Experience Points: Buying A Console Is About Games, Not Resolution
The most stupid debate between Xbox One and PS4 fanboys has been rife at the moment, that of the PS4 playing games natively in 1080p and the Xbox One playing games in 720p (which is not the case for all Xbox One games). It is getting to a point now where much of the news, hitting aggregating sites like N4G, is all about the smallest issues be it resolution, the slanted design of the PS4 (really) or that the PS4 overheats when it is clearly shown in a video that it was problematic buggy game code. But now fanboys are vehemently arguing about resolutions and the visual capabilities of both next-gen consoles, and whether there is a difference between 1080p and 720p.
To be perfectly blunt, there is a difference. The image displayed is of a higher quality, this is a reality and arguing about 720p being of the same level as 1080p is an exercise in stupidity. If you want to read about the differences between 720p and 1080p, you can read articles like this by simply using google-fu. In the most clear terms, the importance of resolution comes down to the size of the display you’re gaming on, your distance from the display and the quality of your eyesight. If your eyesight is terrible no amount of clarity from your eyeglasses will reveal the true benefits of 1080p versus 720p from a distance. You will need to be pretty close to your display of choice to get the full effect, and that is truly bad for your already worsened eyes if you wear glasses.
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However, what is the importance of all of this nonsense in the long run? Nothing, it means absolutely nothing to myself and many others who are looking forward to next-gen consoles for important reasons. I will not sit here and deny that improved graphical capabilities and post-processing are not needed for the console market. They are warmly welcomed, and I for one am happy to see next-gen have good looking visuals. Yet there is a necessity in pointing out that a games library is what defines a console and its success, and not a console’s graphical prowess. As many other media personalities and writers have stated, we’ve seen pertinent examples of a console’s success predicated on a good, and I must say extensive, library of games.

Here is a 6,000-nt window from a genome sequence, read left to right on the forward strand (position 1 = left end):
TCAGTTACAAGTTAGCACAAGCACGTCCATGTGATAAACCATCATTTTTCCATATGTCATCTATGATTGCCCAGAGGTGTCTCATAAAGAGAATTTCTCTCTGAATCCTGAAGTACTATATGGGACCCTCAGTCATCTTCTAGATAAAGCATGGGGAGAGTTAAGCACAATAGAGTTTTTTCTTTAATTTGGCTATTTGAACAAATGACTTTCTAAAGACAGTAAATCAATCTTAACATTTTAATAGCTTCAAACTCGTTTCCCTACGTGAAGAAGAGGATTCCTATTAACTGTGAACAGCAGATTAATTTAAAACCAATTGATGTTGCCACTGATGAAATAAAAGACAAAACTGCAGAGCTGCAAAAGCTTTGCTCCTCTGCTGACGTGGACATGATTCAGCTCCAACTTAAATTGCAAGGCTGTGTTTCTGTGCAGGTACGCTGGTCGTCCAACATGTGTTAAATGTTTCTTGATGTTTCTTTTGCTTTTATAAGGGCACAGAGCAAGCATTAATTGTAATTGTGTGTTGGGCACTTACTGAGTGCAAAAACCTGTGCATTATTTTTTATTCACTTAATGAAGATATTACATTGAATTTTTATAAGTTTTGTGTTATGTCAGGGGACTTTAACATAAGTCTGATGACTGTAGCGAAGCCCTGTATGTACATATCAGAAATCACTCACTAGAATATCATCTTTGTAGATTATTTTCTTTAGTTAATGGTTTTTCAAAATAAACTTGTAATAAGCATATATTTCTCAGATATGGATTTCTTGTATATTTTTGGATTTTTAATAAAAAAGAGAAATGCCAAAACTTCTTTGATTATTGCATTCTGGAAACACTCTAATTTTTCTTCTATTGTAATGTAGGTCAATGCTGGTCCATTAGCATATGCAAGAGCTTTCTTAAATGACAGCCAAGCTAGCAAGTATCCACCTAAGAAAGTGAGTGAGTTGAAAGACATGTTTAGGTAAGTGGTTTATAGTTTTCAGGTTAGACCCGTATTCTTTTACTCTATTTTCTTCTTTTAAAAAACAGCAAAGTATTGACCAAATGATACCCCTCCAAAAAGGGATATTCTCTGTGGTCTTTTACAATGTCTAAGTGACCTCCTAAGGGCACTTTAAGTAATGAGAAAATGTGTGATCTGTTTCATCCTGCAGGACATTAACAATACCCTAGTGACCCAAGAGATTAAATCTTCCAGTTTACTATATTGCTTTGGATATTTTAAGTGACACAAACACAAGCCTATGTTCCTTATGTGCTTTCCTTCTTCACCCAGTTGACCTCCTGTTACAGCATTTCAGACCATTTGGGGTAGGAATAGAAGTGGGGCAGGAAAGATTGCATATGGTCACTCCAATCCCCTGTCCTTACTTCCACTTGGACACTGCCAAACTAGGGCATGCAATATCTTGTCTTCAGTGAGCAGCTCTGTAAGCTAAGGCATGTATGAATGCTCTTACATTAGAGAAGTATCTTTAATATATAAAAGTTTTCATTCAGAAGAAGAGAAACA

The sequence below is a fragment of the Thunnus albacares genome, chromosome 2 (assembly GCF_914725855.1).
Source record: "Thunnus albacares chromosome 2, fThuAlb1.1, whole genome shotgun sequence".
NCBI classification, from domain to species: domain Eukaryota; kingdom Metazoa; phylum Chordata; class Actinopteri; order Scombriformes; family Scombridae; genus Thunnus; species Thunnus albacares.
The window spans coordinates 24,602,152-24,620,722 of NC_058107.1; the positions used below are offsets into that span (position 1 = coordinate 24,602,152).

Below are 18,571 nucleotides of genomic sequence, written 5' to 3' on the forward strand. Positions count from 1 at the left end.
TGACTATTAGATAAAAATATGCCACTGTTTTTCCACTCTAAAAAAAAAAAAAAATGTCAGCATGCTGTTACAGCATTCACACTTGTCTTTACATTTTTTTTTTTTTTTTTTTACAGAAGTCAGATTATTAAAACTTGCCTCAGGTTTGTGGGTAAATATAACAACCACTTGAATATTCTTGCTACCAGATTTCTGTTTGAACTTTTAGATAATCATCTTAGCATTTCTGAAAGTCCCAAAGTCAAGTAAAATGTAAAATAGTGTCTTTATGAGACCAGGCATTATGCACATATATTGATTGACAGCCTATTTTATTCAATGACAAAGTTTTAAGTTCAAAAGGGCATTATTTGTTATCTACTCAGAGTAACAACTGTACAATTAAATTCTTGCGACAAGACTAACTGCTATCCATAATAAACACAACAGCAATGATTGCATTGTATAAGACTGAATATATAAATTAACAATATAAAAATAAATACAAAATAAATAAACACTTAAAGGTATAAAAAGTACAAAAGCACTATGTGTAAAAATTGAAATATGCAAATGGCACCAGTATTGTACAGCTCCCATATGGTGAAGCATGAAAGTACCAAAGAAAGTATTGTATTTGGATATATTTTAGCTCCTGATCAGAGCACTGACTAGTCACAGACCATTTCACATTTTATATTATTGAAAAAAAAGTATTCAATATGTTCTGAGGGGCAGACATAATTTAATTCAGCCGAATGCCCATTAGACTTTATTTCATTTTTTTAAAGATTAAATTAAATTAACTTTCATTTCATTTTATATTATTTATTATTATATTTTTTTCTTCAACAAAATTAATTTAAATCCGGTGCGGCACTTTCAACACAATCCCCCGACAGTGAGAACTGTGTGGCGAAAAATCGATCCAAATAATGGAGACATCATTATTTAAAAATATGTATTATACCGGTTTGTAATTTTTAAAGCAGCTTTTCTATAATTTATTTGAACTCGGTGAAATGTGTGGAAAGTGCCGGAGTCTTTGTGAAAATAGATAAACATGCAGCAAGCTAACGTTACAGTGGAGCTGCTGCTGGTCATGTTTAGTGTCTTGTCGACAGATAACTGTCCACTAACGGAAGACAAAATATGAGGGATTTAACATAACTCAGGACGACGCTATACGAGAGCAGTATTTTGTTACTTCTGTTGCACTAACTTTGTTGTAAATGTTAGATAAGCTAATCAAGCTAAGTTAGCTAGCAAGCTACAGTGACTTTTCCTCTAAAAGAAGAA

The PS2 is a great example of a graphically-underpowered console within a console market that included the Gamecube and Xbox in its time, but regardless of its shortcomings the console still sold well. Why is this so? It is because the PS2 has one of the best game libraries of its console generation, and a good extensive library of games sells a console. Limited game libraries have been the downfall of relatively good consoles like the Sega Dreamcast which whilst the most superior console of its generation had a pittance of a games library that couldn’t effectively compete in the market.
Putting this mildly, the Xbox One has a great variety of games for launch, games like Titanfall which is positioned as a killer app and will most likely will be so. Well designed gaming experiences will sell the Xbox One, and not the quality of the resolution of its games library. The same can be said of the PS4 which is selling units because of what it has to offer games-wise. You don’t buy consoles for graphical prowess, but for convenience and the games on offer. Otherwise, if you are a resolution aficionado getting a PC should be on your list of priorities, as debating about next-gen will prove fruitless to your needs. Yes, truthfully, just get a PC.